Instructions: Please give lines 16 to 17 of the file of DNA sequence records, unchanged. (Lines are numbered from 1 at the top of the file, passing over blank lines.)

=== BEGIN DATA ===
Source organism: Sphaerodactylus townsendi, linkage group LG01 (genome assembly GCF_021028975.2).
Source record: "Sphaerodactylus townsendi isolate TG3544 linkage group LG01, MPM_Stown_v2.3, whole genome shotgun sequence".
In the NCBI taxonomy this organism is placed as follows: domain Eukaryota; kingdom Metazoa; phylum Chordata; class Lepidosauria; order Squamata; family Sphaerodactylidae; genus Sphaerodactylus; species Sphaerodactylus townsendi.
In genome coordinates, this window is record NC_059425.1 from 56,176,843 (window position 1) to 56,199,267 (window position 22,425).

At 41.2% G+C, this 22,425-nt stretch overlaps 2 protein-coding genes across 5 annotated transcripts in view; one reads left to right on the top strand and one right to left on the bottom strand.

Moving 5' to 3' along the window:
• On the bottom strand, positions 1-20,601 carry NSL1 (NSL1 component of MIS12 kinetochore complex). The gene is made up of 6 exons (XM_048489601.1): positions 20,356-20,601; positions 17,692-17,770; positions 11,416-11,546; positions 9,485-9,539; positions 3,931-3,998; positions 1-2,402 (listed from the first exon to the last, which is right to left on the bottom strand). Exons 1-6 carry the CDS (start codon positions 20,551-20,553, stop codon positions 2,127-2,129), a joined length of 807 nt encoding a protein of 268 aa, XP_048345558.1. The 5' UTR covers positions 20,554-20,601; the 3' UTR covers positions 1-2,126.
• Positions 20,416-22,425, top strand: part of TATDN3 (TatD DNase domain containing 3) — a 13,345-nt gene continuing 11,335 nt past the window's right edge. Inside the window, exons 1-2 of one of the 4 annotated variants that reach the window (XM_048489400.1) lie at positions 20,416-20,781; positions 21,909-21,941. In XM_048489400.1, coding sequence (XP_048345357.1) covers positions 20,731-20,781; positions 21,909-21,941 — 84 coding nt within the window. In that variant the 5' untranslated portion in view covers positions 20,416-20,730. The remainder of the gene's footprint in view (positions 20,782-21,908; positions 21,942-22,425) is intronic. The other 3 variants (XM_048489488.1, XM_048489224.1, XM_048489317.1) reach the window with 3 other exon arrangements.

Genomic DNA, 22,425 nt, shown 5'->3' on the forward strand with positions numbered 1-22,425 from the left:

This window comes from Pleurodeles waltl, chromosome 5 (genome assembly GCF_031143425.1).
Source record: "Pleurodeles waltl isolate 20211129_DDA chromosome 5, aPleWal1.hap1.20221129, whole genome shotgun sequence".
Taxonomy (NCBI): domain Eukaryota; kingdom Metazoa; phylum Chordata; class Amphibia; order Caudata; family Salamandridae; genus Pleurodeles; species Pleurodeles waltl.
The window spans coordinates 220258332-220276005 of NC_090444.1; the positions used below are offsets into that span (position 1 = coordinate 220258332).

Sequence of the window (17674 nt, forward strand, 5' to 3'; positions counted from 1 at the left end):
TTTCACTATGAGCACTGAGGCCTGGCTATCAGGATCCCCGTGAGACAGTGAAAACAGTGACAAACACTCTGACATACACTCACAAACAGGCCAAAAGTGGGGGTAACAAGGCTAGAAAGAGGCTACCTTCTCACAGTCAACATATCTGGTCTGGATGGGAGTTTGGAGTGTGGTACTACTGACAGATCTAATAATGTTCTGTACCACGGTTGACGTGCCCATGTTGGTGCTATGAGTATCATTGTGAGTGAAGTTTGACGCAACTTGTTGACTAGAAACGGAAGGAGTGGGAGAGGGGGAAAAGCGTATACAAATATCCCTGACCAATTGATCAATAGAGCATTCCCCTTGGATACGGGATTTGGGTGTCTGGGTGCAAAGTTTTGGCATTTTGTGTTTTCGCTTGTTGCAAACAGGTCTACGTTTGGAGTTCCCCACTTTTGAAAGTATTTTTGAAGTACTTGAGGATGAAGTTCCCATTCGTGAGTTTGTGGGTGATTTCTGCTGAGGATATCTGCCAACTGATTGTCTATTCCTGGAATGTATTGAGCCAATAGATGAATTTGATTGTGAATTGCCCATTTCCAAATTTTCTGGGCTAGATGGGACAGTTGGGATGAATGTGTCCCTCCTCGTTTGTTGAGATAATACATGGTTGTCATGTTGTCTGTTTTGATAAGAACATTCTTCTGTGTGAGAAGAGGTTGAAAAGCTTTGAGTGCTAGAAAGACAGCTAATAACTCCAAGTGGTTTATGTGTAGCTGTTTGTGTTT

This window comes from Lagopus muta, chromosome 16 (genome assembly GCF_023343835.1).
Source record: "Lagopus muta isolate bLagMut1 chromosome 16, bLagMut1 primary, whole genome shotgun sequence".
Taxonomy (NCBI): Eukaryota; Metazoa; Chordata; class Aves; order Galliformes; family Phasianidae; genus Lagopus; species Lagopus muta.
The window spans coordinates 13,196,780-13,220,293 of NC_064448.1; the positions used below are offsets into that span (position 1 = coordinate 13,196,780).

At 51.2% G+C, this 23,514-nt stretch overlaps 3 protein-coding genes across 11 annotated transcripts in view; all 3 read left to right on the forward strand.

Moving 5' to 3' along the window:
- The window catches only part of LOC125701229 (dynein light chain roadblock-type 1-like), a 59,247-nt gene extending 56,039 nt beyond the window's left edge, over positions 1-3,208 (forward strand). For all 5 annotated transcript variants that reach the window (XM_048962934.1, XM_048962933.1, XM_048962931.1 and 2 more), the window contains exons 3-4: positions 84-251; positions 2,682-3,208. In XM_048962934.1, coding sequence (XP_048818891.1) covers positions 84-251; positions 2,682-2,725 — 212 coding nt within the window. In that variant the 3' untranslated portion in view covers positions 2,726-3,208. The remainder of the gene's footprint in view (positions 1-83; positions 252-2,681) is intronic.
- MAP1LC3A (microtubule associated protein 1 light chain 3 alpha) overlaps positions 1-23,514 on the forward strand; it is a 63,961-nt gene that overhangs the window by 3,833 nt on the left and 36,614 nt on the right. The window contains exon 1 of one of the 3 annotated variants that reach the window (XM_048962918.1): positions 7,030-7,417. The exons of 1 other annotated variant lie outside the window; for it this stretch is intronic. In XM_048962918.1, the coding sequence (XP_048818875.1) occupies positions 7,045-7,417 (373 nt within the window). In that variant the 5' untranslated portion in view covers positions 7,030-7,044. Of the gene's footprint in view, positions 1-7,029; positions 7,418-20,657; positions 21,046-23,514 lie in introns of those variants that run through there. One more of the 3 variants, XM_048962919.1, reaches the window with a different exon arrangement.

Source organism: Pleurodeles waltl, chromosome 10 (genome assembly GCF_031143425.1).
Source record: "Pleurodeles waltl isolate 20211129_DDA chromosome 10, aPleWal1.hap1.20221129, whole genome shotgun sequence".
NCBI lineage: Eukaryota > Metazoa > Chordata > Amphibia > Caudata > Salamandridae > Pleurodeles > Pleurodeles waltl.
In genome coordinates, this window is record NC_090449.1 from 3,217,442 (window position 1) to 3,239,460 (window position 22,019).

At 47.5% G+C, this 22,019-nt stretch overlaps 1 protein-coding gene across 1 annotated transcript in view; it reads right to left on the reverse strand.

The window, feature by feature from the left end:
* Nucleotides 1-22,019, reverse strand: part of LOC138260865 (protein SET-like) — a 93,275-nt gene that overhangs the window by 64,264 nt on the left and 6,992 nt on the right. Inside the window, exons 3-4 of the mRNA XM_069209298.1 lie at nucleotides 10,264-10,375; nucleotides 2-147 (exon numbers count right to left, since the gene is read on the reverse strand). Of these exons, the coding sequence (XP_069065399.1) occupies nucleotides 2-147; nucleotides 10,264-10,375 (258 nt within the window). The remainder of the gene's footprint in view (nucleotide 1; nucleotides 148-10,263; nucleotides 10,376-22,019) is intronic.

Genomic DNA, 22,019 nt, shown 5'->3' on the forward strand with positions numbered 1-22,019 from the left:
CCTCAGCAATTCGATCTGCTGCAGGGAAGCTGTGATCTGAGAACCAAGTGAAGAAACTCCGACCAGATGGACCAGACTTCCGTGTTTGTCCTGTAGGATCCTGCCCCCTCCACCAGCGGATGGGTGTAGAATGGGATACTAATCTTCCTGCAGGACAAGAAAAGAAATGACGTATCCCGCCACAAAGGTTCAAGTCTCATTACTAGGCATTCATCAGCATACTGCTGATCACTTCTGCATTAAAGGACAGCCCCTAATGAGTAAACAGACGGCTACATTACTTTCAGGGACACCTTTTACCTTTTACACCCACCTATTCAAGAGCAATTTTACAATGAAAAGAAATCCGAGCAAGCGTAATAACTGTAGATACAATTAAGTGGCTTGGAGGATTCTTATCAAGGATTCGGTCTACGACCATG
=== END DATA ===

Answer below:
This window comes from Lagopus muta, chromosome 16 (genome assembly GCF_023343835.1).
Source record: "Lagopus muta isolate bLagMut1 chromosome 16, bLagMut1 primary, whole genome shotgun sequence".